How will you Manage your Resources 10 Years from now?

I strongly believe no technology will replace the noble profession of being a lineman. To me, technology is here to improve our existing processes, situational awareness and customer satisfaction.

For several years, utilities and contractors have been exploring the use of new technology like drones. For example, utilities have flown drones to inspect transmission lines and shooting video of insulators and cross arms without having to send a worker to climb a tower. But what other technological changes — such as autonomous vehicles, artificial intelligence (AI) and robots — could improve utility performance in the years ahead? How will these technologies affect resource management? Will new, high-tech tools improve overall utility performance or just add to the complexity of resource management?

Today, utilities manage resources with a combination of manual and automated processes. Pen and paper for capturing damage and whiteboards for building crews are not uncommon approaches. Some utilities have fully automated processes, which simulate different field staffing scenarios so managers can pivot to meet changing conditions and quickly respond with the right crews. Other utilities now have mobile damage assessment technology to eliminate handing off maps and notes between storm coordinators, evaluators and crews. These technologies get the right resources to the right place; these automated tools reduce errors, costs and restoration time.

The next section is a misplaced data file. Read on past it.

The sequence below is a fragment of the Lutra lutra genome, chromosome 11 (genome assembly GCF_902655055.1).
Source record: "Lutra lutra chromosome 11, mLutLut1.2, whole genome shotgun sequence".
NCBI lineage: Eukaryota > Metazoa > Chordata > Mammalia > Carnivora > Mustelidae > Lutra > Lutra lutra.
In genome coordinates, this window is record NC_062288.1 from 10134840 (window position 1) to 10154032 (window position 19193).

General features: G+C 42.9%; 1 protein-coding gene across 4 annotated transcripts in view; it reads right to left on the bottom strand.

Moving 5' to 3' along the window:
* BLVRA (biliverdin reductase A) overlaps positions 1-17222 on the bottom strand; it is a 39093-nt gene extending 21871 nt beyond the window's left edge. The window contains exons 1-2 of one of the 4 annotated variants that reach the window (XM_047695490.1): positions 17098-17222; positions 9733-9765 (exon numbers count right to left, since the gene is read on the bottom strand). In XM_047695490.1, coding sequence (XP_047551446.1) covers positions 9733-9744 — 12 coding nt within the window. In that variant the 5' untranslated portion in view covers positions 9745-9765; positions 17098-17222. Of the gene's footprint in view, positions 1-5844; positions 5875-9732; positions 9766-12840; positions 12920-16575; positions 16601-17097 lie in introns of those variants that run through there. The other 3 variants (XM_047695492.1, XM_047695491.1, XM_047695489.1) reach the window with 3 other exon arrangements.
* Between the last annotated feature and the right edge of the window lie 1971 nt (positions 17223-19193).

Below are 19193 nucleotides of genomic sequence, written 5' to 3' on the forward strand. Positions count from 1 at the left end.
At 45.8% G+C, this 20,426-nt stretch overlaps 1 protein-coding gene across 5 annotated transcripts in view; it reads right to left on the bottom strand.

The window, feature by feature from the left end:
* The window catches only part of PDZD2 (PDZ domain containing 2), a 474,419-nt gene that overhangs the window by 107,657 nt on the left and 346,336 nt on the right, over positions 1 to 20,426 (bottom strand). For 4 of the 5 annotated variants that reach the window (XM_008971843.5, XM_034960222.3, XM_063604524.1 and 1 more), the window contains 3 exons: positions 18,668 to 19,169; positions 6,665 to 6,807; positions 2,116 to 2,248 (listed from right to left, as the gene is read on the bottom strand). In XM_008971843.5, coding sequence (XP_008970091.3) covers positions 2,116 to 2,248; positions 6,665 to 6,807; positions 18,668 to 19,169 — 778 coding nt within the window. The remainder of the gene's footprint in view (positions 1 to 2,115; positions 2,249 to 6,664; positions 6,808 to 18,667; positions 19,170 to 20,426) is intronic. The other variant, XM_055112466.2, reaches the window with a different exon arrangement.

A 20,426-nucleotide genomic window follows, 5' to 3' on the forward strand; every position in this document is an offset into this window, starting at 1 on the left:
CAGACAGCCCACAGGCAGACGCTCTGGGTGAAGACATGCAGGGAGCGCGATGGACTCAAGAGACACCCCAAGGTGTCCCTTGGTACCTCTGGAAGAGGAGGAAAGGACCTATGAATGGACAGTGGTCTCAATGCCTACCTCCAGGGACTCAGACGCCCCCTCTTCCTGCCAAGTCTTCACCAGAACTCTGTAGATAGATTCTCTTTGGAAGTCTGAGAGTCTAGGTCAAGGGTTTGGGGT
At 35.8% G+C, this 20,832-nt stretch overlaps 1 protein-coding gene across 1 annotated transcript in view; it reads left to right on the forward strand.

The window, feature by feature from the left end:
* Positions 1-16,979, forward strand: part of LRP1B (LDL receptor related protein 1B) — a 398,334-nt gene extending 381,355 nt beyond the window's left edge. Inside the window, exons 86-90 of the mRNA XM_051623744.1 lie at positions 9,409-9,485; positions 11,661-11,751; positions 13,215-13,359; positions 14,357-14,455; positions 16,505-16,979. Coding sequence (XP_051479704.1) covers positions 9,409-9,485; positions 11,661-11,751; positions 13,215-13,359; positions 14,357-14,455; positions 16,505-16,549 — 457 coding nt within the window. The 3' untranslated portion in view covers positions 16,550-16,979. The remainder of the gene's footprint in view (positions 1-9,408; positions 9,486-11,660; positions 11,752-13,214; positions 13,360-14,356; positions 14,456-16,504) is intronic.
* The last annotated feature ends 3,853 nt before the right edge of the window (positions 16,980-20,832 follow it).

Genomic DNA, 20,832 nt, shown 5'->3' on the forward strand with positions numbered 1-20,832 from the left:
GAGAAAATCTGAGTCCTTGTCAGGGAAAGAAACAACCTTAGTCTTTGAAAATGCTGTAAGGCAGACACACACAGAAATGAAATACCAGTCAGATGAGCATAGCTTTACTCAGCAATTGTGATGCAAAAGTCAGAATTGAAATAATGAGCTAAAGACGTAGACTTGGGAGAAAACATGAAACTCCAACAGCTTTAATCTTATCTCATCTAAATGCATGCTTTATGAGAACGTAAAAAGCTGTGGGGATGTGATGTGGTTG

If we leap ahead 10 years, imagine these three scenarios:

A smart meter reports an outage on a feeder in the middle of the night. Instead of launching a call out and waking up a servicer, the utility releases a drone located at the impacted station (Let’s assume the FAA has eliminated line-of-sight requirements for drones). The drone follows the feeder out, detecting voltage. When the voltage detection or flow of electricity stops, the drone begins videoing the line and feeding footage to a dispatcher in real-time, reducing the time to assess the damage.

Or assume a drone comes upon a broken or downed pole. The drone or dispatcher launches a crew callout, while it fires off a second message alerting an autonomous vehicle to station itself next to a robot in a service center to load the correct pole and then drive to the job site. In the meantime, mapping technology shows the dispatch center that it’s faster for the crew to meet their truck at the downed pole. The working foreman on call leaves his driveway in an autonomously driven company pick-up. While on the road, the foreman has a conversation with the dispatcher and watches an in-dash monitor relaying video, pictures and maps of the damaged equipment along with a work packet. The foreman arrives at the site at the same time as the crew, truck and equipment. After a briefing, restoration begins.

Now envision a complex customer issue. Instead of returning the call from the office, the utility dispatches a drone and provides a hologram that allows the customer to speak face-to-face with a customer service representative, allowing the customer to explain the issue and have the drone take video, if needed, of the utility’s equipment. For customers who want to take advantage of a wake-up call in the event of a power outage, the utility would dial the customer’s mobile phone to awaken them at the selected time, brief them on restoration and answer additional questions.